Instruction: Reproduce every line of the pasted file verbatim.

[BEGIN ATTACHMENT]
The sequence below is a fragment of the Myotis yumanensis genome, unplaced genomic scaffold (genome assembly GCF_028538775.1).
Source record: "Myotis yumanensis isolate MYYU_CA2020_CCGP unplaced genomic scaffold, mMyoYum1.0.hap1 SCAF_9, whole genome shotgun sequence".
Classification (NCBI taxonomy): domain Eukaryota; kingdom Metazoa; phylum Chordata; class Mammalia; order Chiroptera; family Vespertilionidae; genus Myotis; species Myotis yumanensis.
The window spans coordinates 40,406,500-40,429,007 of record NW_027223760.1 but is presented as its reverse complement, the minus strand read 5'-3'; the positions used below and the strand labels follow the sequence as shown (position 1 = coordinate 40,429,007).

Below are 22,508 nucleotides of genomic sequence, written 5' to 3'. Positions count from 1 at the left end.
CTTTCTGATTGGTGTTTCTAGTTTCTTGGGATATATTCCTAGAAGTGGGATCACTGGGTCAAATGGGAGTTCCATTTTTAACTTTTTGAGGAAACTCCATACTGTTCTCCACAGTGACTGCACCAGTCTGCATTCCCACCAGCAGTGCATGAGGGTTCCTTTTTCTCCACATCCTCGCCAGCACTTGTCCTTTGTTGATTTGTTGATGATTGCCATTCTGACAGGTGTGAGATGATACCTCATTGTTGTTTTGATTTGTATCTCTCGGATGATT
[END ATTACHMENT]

The sequence below is a fragment of the Myotis yumanensis genome, unplaced genomic scaffold (genome assembly GCF_028538775.1).
Source record: "Myotis yumanensis isolate MYYU_CA2020_CCGP unplaced genomic scaffold, mMyoYum1.0.hap1 SCAF_9, whole genome shotgun sequence".
Classification (NCBI taxonomy): domain Eukaryota; kingdom Metazoa; phylum Chordata; class Mammalia; order Chiroptera; family Vespertilionidae; genus Myotis; species Myotis yumanensis.
The window spans coordinates 40,406,500-40,429,007 of record NW_027223760.1 but is presented as its reverse complement, the minus strand read 5'-3'; the positions used below and the strand labels follow the sequence as shown (position 1 = coordinate 40,429,007).

Below are 22,508 nucleotides of genomic sequence, written 5' to 3'. Positions count from 1 at the left end.
CTTTCTGATTGGTGTTTCTAGTTTCTTGGGATATATTCCTAGAAGTGGGATCACTGGGTCAAATGGGAGTTCCATTTTTAACTTTTTGAGGAAACTCCATACTGTTCTCCACAGTGACTGCACCAGTCTGCATTCCCACCAGCAGTGCATGAGGGTTCCTTTTTCTCCACATCCTCGCCAGCACTTGTCCTTTGTTGATTTGTTGATGATTGCCATTCTGACAGGTGTGAGATGATACCTCATTGTTGTTTTGATTTGTATCTCTCGGATGATT